The answer to the oft-asked question of what people want to see on the Internet is pretty much the metaphorical Holy Grail for Web publishing. If we knew the answer to that, then you’d likely see a lot more of it and a lot less of everything else – even if only for getting hits and not the more altruistic aim of giving the people what they want. However, one website may have worked out a way to predict what stories are going to be hits before it happens – and if it proves to be a consistent predictor of tastes, the Internet as we know it may be able to change.
Adweek reports that a software built by the team behind Conde Nast’s Ars Technica site can track current pageviews and use that data to extrapolate how successful stories are likely to become. “Within two days [of being installed] we found it was working really well,” Ars Technica editor-in-chief Ken Fisher says. “We were identifying within an hour stories that would go on to do 900,000 views. And these were not pieces you’d hear by title and think, ‘That’s going to be killer.’ One was titled, Quantum Networks May Be More Realistic Than We Thought.”
The technology is currently dubbed “the accelerator” (or, alternatively, “the watercooler program,” presumably after the hypothetical water cooler that the story will be discussed around should it prove to be appropriately “sticky”), and tracks not just raw pageview data in real time, but also where the traffic is coming from. “We can know after 20 or 30 minutes if organic traffic will be huge on a piece,” Fisher says.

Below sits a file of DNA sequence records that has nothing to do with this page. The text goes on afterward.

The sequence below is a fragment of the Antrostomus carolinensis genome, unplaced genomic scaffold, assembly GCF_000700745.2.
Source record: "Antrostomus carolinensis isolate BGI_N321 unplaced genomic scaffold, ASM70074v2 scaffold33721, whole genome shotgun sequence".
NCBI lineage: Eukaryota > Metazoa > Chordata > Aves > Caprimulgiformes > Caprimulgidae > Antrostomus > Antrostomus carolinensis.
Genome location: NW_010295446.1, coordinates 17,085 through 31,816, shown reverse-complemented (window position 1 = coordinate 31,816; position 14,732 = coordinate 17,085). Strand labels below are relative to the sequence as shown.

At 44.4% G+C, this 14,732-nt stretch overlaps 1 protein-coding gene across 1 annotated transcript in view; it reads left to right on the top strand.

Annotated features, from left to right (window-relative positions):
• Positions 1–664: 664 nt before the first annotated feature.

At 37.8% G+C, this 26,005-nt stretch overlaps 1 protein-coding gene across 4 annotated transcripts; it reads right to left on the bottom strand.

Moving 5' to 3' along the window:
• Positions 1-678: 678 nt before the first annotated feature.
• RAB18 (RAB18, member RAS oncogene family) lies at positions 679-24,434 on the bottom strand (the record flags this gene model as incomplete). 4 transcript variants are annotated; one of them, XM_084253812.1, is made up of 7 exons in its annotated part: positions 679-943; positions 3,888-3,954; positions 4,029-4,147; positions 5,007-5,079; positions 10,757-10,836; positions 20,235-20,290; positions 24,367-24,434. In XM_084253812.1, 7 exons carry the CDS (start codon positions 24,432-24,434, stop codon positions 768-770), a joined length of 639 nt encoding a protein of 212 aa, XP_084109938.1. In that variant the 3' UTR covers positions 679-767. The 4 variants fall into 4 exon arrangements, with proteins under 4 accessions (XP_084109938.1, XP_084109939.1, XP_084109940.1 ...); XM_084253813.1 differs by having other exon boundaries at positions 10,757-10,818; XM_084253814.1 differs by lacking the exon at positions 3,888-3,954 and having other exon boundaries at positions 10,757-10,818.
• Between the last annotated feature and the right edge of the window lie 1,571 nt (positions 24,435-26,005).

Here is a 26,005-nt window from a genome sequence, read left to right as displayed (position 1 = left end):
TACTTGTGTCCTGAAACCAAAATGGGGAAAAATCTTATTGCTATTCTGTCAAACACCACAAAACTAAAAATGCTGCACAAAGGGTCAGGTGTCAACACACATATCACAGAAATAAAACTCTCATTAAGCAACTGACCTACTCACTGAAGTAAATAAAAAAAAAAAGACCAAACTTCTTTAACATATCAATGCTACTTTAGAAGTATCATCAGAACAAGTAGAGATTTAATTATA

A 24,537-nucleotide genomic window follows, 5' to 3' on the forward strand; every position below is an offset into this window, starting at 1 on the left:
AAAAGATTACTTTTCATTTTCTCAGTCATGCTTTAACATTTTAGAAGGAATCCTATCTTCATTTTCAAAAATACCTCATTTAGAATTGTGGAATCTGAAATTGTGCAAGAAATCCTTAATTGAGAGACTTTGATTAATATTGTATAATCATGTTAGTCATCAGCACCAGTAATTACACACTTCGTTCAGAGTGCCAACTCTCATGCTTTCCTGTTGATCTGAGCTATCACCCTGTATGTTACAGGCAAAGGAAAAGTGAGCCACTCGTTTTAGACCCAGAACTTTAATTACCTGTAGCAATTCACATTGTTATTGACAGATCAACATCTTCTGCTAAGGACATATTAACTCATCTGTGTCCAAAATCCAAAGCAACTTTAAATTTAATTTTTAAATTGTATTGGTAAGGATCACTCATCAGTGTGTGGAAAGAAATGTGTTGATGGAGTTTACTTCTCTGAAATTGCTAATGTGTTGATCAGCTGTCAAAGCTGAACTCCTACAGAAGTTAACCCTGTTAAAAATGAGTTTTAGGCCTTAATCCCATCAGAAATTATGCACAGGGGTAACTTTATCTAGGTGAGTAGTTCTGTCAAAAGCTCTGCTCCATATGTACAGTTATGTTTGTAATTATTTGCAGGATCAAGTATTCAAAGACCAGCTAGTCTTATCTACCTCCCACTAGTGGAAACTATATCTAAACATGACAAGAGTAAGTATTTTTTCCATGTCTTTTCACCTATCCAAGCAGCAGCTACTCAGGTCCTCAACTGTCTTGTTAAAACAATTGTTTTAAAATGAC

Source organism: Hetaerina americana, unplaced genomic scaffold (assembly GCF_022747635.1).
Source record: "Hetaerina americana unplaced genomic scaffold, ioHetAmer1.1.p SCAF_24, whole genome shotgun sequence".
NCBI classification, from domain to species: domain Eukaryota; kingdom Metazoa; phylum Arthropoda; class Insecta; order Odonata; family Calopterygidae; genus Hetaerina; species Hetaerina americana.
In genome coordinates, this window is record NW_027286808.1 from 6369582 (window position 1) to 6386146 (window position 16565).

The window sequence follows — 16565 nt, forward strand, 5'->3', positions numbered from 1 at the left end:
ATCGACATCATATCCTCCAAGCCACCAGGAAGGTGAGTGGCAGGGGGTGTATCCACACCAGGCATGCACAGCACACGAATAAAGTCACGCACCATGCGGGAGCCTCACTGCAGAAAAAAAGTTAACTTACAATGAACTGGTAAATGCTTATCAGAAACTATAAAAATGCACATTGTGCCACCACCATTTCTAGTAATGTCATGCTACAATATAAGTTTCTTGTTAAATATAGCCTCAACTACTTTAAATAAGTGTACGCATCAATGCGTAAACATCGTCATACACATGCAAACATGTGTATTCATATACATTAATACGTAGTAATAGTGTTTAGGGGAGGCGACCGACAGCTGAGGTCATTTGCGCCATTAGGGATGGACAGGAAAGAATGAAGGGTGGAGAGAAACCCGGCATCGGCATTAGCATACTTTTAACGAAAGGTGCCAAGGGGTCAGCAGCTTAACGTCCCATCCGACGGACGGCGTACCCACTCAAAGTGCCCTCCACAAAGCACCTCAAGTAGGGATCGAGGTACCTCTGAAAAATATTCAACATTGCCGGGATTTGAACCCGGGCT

The site continues to boast that the program – which is said to be still new and in the development stages – has already found a “more than 95 percent” success rate in predicting which stories are going to be successful on the site. Ars Technica publisher Howard Mittman said that, should the accelerator continue to perform as well as it has done so far, “our hope is [that] we can roll this technology across other sites and help Conde Nast continue to grow.”
While the technology as currently described can only predict behaviors of already-written and posted stories, if this model proves to be accurate on an ongoing basis – especially to 95 percent – then it can only be a matter of time before the arrival of a predictive model that can suggest whether or not a story will be successful from a one-sentence pitch alone. Could this mean that Internet publishing would become more focused on the big stories only, or that we’ll see more niche publishing in the future?